Senate Passes Holden Milestone Measure To Increase College Opportunities For High School Students
Sacramento – After years of legislative efforts, Assemblymember Chris Holden (D-Pasadena) has successfully authored landmark legislation to expand Concurrent Enrollment.
The Senate today voted overwhelmingly in favor of this historic measure that will allow thousands of low income, non-traditional high school students across California to be able to attend community college in order to get a head start.
“This bill will allow students who may not be college-ready to be ready by the time they graduate,” explained Assemblymember Holden. “The latest statistics from the Department of Education show that the majority of California students are not ready for college.”
“In our high-tech economy, a college degree will no longer be an option; it will be a requirement for jobs of the future. Concurrent enrollment opens doors of opportunity for students who might never have thought it possible to go to college, concluded Holden.”
AB 288 creates a partnership between community college districts and high schools to allow high school students to take college-level courses at their high schools or on college campuses. The measure calls for increasing the number of college classes students can take from 11 to 15 units. It also offers opportunity for technical career classes that can potentially lead to a job. And, it provides for remedial courses and college level coursework to prepare students for college life.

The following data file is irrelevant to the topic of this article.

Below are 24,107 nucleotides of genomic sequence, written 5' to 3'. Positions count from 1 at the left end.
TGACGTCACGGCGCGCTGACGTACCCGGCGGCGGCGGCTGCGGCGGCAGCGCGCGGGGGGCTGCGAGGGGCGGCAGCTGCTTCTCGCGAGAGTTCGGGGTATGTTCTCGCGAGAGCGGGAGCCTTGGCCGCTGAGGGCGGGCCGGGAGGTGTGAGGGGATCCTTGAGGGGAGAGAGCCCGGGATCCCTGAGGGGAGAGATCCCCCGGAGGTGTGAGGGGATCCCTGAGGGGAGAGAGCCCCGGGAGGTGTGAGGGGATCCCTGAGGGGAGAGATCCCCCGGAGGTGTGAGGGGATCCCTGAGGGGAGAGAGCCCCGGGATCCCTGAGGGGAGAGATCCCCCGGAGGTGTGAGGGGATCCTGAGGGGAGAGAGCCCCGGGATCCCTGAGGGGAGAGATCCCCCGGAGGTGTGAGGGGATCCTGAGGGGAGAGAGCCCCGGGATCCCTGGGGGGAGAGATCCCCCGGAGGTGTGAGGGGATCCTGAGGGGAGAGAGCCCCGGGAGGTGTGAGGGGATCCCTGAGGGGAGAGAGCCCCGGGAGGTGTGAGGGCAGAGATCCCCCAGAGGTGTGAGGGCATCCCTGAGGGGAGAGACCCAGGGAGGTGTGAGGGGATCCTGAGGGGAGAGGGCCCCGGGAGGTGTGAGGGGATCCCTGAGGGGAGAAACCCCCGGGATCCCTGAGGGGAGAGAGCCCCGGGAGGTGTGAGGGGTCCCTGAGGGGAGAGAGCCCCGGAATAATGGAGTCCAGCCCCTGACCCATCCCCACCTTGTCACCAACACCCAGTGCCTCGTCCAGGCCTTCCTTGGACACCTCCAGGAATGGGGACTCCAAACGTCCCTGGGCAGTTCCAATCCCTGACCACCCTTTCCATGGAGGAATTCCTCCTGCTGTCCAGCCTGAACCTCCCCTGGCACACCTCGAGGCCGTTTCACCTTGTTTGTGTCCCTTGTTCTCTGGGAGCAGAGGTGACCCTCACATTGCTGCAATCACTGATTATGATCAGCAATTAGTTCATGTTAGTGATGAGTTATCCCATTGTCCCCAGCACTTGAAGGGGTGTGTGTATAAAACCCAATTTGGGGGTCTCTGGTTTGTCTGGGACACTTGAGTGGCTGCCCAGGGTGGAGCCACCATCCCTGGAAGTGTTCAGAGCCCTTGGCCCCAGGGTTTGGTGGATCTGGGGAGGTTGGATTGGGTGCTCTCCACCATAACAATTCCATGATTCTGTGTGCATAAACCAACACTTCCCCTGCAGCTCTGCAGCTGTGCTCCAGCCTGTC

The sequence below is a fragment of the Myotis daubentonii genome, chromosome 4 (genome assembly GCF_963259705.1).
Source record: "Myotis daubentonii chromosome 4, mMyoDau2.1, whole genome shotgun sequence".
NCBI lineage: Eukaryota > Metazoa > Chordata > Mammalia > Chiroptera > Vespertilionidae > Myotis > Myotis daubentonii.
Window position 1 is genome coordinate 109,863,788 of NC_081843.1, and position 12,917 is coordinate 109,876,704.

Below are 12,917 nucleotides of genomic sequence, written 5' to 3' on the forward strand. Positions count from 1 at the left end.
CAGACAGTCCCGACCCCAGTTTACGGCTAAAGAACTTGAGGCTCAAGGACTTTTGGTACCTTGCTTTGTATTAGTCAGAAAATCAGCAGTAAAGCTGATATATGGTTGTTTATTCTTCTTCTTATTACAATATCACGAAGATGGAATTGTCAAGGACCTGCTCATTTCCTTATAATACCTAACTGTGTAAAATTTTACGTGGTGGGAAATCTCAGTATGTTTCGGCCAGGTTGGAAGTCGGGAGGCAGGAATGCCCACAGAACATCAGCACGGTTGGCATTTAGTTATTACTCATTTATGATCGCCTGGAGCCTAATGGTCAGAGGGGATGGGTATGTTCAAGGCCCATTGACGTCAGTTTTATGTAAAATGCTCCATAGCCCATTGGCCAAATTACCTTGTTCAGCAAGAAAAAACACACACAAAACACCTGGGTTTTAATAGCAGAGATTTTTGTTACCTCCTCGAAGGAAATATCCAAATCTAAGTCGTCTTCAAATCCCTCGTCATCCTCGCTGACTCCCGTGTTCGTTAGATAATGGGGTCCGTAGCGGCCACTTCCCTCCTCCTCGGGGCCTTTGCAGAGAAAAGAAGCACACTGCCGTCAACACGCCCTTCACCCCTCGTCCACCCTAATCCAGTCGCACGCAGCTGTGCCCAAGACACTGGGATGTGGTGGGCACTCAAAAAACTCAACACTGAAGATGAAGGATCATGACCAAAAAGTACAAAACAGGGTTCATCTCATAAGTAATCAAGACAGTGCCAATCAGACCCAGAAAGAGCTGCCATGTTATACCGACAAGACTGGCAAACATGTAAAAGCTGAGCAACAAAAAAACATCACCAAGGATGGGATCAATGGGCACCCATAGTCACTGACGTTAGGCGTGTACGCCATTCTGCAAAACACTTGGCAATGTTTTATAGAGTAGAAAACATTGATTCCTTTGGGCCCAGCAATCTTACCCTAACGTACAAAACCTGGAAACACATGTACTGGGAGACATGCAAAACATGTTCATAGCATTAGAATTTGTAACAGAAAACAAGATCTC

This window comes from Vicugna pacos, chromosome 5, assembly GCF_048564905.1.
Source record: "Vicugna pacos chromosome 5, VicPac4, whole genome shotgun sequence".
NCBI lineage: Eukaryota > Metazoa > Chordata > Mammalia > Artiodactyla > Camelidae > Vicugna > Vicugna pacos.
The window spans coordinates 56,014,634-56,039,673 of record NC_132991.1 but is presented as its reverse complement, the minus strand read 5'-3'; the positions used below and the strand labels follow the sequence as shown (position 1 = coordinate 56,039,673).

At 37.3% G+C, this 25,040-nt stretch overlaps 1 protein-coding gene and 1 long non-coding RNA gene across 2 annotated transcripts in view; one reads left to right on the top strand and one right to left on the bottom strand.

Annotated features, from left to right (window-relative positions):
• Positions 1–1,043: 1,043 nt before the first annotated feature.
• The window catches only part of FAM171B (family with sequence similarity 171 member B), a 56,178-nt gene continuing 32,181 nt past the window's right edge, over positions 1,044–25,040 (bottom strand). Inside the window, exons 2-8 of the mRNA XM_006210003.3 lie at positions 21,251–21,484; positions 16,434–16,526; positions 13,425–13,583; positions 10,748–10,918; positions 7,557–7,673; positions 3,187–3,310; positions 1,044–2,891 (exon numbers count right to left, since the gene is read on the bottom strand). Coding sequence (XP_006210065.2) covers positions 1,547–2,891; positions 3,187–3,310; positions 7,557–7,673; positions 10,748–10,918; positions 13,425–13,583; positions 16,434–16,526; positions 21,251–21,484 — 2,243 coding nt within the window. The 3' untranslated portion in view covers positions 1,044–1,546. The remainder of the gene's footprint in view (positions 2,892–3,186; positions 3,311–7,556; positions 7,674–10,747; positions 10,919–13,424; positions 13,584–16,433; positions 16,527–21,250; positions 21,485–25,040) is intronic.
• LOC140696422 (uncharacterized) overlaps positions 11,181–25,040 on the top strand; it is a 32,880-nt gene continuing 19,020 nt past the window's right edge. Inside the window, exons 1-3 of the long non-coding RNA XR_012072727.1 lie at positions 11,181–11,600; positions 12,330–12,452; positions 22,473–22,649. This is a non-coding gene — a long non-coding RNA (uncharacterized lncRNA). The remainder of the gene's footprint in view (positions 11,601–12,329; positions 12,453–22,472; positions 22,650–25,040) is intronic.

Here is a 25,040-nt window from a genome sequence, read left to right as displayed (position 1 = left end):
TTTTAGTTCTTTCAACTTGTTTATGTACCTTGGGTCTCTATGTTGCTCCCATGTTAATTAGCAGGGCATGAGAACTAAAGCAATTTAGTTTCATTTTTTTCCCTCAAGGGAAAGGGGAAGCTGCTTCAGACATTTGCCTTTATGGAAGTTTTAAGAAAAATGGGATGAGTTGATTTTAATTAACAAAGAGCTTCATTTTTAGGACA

AB 288 has strong, bi-partisan support led by joint author, Assembly Republican Leader Kristin Olsen, of Modesto: “California is a world-wide economic leader, so we must do everything we can to ensure that our students are qualified for the jobs of our state’s ever-changing economy,” said Olsen. “By making community college courses more accessible to high schools students, we can help ignite their sense of purpose and drive that is essential in today’s fast-paced world, while improving their eligibility for a wider range of jobs early on.”
AB 288 is supported by the California Community Colleges Chancellor’s Office, The California Community League, The California Chamber of Commerce, and numerous community college districts throughout California.
The measure now goes back to the Assembly for concurrence on amendments.